Norman St John-Stevas
AS FAR as education reports go, the Department of Education and Science is beginning to look rather like a particularly leaky colander: in the past two years there has hardly been a major inquiry whose proposals have not been known to the public and Press weeks and sometimes months before publication.
The Catholic Herald is now the latest journal to join in the leaks game, and has given in the past two editions details of the recommendations of the Taylor report on governing bodies of voluntary schools.
The general proposals of this COMmillet, appointed after pressure by the Opposition in the Commons, were leaked earlier in The Times, but the point about the voluntary schools was not made. As has been shown since the Catholic Herald revelations, there is considerable interest in Catholic circles in the conclusions of the report.
According to the leaks, the Taylor Committee recommends that all schools, whether primary or secondary, should have, like the apostles, 12 governors, and these, unlike Gaul, would be divided into four parts parents, local authority representatives, teachers (including caretakers and dinner ladies), and local community representatives.
There would presumably be some process of election. This is certainly a worthwhile reform and deserves a warm welcome.
At the present moment all maintained schools (save voluntary schools) are under the control of the local education authority, which appoints the governors. Many of those so appointed take little interest in the schools of which they are nominally, in charge.
A school governorship is regarded in many places as the local government equivalent of the MBE! During the disputes about St Marylebone Grammar School, now tragically closed down by the joint action of the ILEA and the Secretary of State, it was found that many of the ILEA governors did not even know where the school was! Such a system clearly needs reform.
But what of the voluntary schools' If a school has voluntary controlled status the position is not especially difficult. The local education authority already controls the school since it has a right to appoint two-thirds of the governors and they can always outvote the minority of foundation governors, which is indeed what hamiened at St Marylebone.
The problem arises with the voluntary aided schools, where under Section 19 of the Education Act of 1944 two-thirds of the governors come from the foundation and only onethird from the local authority. This arrangement effectively preserves the independence of the school and is the basis on which the religious nature of the school is maintained.
"1 hese so-called foundation governors are, in the case of Catholic schools, appointed by the bishop of the diocese. It is the prospect of losing this episcopal control that has led to the expression of Catholic anxiety. The vast majority of Catholic schools are voluntary aided schools and controlled status is of very minor Importance.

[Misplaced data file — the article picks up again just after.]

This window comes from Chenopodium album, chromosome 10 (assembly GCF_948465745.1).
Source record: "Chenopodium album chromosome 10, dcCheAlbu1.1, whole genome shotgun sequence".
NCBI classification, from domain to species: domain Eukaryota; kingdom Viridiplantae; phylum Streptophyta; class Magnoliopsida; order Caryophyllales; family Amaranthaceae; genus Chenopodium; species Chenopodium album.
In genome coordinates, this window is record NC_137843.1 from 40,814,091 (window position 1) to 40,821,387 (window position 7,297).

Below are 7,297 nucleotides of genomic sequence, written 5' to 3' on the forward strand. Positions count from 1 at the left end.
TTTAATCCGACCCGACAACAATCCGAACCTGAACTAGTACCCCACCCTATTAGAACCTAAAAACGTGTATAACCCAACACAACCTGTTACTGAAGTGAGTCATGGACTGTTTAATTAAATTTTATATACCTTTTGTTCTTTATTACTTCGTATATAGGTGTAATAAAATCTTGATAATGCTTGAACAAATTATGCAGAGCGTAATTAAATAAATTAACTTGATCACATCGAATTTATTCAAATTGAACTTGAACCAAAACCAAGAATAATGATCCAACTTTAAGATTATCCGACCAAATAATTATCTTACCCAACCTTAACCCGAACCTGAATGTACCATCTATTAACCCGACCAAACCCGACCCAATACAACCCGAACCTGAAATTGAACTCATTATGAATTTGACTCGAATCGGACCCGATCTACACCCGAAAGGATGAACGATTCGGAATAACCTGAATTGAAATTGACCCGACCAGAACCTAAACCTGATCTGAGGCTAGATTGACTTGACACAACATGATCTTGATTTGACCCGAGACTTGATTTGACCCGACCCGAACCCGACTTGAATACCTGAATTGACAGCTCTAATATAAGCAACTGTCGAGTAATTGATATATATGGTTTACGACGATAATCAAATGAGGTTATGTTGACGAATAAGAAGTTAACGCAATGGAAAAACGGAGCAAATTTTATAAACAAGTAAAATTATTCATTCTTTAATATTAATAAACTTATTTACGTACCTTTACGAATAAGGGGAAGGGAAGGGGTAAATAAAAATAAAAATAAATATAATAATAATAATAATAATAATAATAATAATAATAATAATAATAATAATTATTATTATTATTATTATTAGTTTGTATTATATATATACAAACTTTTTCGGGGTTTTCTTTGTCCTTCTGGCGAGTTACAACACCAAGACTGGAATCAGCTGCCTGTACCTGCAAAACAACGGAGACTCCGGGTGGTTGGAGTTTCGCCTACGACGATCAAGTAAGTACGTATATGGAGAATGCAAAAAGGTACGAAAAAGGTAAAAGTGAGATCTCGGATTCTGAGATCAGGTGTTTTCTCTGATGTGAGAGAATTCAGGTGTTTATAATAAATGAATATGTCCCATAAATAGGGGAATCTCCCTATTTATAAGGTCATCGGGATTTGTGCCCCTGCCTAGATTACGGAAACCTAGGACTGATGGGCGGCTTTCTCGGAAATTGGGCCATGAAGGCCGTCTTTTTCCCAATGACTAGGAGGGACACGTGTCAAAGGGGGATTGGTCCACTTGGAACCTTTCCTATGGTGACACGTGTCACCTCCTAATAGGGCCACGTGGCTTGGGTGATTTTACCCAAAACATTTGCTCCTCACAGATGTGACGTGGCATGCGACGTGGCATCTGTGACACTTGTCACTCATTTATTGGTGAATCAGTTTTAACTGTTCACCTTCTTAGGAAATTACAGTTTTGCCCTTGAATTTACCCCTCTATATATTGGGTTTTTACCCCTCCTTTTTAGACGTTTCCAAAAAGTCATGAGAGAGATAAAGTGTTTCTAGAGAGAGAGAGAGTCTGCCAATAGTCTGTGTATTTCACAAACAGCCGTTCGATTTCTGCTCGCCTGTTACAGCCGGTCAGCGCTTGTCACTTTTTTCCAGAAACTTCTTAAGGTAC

Would the Taylor Committee proposals require legislation? As far as the non-voluntary schools are concerned they would not; that is, no law would be needed if local authorities chose voluntarily to appoint governors in the proportions recommended.
Section 19 of the Education Act provides that the governors of a secondary school shall be appointed "in such manner as the local education authority shall determine" and Section 18 provides the same for primary schools.
But if a local education authority did not agree with the proposals of the Taylor Committee — and I have good reason to believe that this will in fact be the case — then the Secretary of Slate would have no power to compel the local authority to comply. The provisions of Sections 68 and 99, which give the Secretary of State power to proceed against local educa tion authorities acting "unreasonably," would not be operative.
As to voluntary aided schools their position is fully safeguarded by the Act, and neither the Secretary of State not a local education authority would have power to interfere with the two-thirds proportion of foundation governors. The Act also defines the meaning of foundation governor in Section 114, where it states that the term is to mean "managers and governors appointed otherwise than by a local education authority for the purpose of securing, so far as is practicable, that the character of the school as a voluntary school is preserved and developed and in particular that the school Is conducted in accordance with the provisions of any trust deed relating thereto."
Yet there is a problem. If in fact the recommendations of the Taylor Committee were to be implemented throughout the maintained system then the position of Catholic schools would be weakened if they did nothing to approach them.
Mils was the argument which led the Catholic Education Council to cave in on the question of turning Catholic grammar schools into comprehensives.
Furthermore, it would be very odd if Catholic schwas remained controlled by the local bishop and Catholic parents were kept out when the whole Catholic philosophy of education is based on parental rights.
Surely Catholic parents could he trusted to preserve the Catholic character of the school, although Canon Veal in his statement appears to doubt it. Let us hope that the Catholic Education Council will come up with some constructive proposals so that we do not have a repetition of their feebleness over compulsory reorganisation.